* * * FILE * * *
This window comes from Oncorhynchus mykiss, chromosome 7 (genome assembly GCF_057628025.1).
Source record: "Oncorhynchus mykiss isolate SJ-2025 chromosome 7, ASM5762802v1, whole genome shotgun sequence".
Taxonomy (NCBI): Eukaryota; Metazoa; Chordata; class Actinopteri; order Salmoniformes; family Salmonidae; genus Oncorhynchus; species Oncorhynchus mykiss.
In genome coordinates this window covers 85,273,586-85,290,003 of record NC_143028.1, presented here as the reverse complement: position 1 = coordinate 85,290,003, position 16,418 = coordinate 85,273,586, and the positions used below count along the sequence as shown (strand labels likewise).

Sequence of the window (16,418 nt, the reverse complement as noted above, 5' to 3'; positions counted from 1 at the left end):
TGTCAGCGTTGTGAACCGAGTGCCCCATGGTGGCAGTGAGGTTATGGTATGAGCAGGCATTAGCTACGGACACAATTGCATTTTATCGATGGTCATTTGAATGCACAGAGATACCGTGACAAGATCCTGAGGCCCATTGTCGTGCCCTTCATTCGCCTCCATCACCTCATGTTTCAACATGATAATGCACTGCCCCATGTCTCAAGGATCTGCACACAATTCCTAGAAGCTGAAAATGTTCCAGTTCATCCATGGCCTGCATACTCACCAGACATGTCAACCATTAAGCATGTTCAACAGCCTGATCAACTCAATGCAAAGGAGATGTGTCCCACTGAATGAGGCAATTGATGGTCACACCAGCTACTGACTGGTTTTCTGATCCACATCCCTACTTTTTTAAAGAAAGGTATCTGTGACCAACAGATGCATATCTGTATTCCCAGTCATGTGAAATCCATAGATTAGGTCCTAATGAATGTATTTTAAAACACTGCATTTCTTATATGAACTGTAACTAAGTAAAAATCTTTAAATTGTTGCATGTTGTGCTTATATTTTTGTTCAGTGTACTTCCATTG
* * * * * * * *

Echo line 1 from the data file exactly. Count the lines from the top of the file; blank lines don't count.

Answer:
This window comes from Oncorhynchus mykiss, chromosome 7 (genome assembly GCF_057628025.1).